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Learn the key ideas of the book by Robert M. Sapolsky


The relationship between biology and human behaviour

Behave takes us on an interesting journey into human biology by showing us how human behaviour derives from a certain set of factors. Sapolsky reconstructs them with meticulous precision, from neurons to hormones, from the nervous system to the endocrine system, to the environment in which we live. Human behaviour is, in fact, not an absolute science, but a complex system, one which can be explained only by taking into account all the variables, both internal, and external to the body. It is these variables that determine any good or bad, right or wrong behaviour. Seeking an explanation for any behaviour therefore requires an interdisciplinary analysis, as the author of Behave, Robert Sapolsky, expertly illustrates.

Read in 15 min.
Listen in 18 min.

The science behind human behaviour

When we think about a certain behaviour, we tend to associate it with a reaction to a certain triggering event. After all, it is a shared principle, a provocation is followed by an action.

In fact, this explanation, although plausible, is not exhaustive. On the contrary, it only partially describes the phenomenon.

Behaviour is studied through various disciplines, and each one provides its own interpretation, this means that each discipline observes specific aspects of the same behaviour and assigns it with a different meaning. Different disciplines therefore produce different answers. The subject is quite complex, but it is an interesting one to delve into, to try and understand how much of human behaviour derives from a set of neurological, hormonal, environmental factors that all work together to produce a given action.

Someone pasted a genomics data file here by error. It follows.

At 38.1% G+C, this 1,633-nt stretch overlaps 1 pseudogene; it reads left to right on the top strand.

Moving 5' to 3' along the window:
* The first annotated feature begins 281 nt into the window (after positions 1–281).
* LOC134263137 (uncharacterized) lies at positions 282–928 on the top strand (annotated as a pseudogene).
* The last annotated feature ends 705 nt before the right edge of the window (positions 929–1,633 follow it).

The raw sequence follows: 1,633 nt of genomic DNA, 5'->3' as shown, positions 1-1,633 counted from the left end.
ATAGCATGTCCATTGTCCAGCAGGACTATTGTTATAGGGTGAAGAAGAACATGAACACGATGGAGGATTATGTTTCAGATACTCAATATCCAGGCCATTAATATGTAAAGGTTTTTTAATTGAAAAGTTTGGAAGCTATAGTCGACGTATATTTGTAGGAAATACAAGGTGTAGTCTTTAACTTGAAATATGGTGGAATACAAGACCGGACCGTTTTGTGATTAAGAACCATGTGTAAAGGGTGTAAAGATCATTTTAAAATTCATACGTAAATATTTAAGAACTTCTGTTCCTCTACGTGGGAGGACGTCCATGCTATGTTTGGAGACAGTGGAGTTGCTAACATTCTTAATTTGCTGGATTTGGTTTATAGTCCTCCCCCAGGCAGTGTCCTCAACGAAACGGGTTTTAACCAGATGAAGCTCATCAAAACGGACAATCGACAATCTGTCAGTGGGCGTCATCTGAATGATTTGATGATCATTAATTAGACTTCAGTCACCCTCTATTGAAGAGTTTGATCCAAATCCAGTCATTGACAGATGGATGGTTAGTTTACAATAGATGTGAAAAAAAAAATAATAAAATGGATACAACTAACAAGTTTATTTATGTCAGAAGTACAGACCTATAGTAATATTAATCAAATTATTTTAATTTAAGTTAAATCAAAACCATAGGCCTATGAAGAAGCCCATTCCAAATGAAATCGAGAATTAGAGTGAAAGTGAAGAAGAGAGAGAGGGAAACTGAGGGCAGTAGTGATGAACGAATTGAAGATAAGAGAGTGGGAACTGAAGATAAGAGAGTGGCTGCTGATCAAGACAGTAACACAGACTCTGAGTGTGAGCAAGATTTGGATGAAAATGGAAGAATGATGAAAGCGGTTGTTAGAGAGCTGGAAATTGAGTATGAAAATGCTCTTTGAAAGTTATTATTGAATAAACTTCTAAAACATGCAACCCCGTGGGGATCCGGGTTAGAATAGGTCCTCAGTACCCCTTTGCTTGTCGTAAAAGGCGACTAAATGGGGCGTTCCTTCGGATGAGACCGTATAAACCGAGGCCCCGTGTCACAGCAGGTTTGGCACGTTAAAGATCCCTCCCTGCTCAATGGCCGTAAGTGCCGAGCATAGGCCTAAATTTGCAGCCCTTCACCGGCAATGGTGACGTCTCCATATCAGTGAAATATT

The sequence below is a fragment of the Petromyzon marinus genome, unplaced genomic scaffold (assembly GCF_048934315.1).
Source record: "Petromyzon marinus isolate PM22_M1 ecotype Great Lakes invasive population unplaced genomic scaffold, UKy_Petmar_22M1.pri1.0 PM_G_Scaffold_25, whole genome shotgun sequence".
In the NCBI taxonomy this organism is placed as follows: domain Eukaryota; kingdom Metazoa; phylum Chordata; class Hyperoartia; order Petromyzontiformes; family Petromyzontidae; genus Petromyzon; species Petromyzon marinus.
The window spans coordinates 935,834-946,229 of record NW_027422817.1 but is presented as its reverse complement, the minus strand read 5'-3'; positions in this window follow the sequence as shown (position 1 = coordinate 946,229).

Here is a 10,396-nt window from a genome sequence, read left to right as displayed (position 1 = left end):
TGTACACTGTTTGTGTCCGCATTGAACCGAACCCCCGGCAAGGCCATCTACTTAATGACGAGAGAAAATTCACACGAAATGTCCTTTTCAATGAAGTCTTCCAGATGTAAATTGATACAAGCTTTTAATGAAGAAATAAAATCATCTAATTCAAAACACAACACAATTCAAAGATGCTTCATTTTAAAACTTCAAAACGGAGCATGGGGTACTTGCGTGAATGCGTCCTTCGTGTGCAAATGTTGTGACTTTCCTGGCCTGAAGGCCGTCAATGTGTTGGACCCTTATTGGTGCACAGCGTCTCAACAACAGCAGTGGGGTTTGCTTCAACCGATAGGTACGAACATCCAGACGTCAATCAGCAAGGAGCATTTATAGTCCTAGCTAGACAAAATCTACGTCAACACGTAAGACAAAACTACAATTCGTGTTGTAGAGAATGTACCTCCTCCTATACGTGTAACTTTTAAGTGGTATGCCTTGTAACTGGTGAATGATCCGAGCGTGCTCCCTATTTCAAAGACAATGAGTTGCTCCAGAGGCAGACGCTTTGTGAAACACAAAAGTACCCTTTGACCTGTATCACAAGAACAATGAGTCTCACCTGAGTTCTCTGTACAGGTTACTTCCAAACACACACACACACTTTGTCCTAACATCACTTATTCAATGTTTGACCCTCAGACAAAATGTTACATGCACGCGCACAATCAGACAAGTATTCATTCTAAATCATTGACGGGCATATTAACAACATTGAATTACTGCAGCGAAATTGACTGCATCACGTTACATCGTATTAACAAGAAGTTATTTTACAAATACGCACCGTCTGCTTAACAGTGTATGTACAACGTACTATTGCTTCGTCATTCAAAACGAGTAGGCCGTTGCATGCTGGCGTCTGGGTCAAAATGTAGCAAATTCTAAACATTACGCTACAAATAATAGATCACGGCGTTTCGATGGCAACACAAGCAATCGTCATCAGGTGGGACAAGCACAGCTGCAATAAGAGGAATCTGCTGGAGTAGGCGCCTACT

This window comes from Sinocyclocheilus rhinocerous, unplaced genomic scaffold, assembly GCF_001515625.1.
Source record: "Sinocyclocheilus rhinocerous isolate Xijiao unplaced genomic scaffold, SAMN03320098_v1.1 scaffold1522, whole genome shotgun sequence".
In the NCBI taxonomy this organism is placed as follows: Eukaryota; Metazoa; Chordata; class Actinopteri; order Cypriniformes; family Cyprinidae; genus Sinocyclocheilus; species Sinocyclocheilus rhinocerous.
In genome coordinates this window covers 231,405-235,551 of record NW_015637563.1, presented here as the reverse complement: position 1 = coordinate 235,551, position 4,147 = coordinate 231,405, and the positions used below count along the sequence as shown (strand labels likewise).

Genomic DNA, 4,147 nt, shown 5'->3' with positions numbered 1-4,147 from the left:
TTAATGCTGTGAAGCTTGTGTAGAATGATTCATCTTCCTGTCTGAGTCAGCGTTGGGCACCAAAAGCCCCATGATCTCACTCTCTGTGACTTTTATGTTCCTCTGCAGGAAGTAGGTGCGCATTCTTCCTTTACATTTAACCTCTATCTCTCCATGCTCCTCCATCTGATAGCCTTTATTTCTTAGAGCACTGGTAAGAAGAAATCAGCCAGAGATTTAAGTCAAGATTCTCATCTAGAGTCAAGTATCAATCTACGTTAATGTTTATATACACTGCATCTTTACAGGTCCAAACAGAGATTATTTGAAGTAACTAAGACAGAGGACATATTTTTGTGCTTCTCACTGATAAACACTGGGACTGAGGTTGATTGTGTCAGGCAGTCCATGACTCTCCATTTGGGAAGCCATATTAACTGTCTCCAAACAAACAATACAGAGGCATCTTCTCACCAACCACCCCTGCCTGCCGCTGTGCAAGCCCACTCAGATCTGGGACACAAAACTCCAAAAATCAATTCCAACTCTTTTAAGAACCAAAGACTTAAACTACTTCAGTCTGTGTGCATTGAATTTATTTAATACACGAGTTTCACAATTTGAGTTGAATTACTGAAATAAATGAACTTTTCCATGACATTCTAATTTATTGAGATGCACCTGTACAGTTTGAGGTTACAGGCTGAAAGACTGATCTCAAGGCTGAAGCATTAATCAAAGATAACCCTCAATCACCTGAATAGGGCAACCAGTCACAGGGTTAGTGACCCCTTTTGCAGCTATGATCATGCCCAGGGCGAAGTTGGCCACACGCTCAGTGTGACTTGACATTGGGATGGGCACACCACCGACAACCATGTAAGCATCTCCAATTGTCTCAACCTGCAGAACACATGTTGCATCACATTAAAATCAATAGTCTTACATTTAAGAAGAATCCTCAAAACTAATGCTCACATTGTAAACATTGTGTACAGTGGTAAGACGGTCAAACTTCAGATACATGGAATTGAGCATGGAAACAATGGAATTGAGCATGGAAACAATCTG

One of the behaviours that Robert Sapolsky tries to explain in his - almost encyclopaedic - book is violence. When we think of violence, our immediate reaction makes us reject the idea of any kind of uncontrolled action, without realising that there are two forms of violence, the gratuitous, bad, nefarious violence, and an almost  benevolent aggression, acting as a stimulus to violence.

It is no coincidence that sports teams use the names of aggressive animals, see Lions, Tigers and Bears. Aggression in itself is not to be condemned.

Violence is part of human nature, understanding it, down to its roots, can be difficult, but by closely examining our biology, we can nevertheless make a valid attempt.

Robert Sapolsky tries to reconstruct the whole process. Once an action has been carried out, he investigates what has happened, from a biological point of view, a second before that action, then a minute before, and hours before ... going as far as considering events of days, and even months before.

In doing so, he takes us on an in-depth journey into the complexity of human kind.


The key ideas of "Behave"

The science behind human behaviour
Man is a complex biological system made up of a brain, a nervous system and hormones
The development of the brain during adolescence and so-called adversity
The issue of bullying as an example of effective behavioural conditioning
Culture and context are important elements which affect how the human mind develops and therefore human behaviour
Respect for hierarchy as a need to obey influences behaviour
The problem of free will addresses the issue of freedom and conditioning
Take-home message
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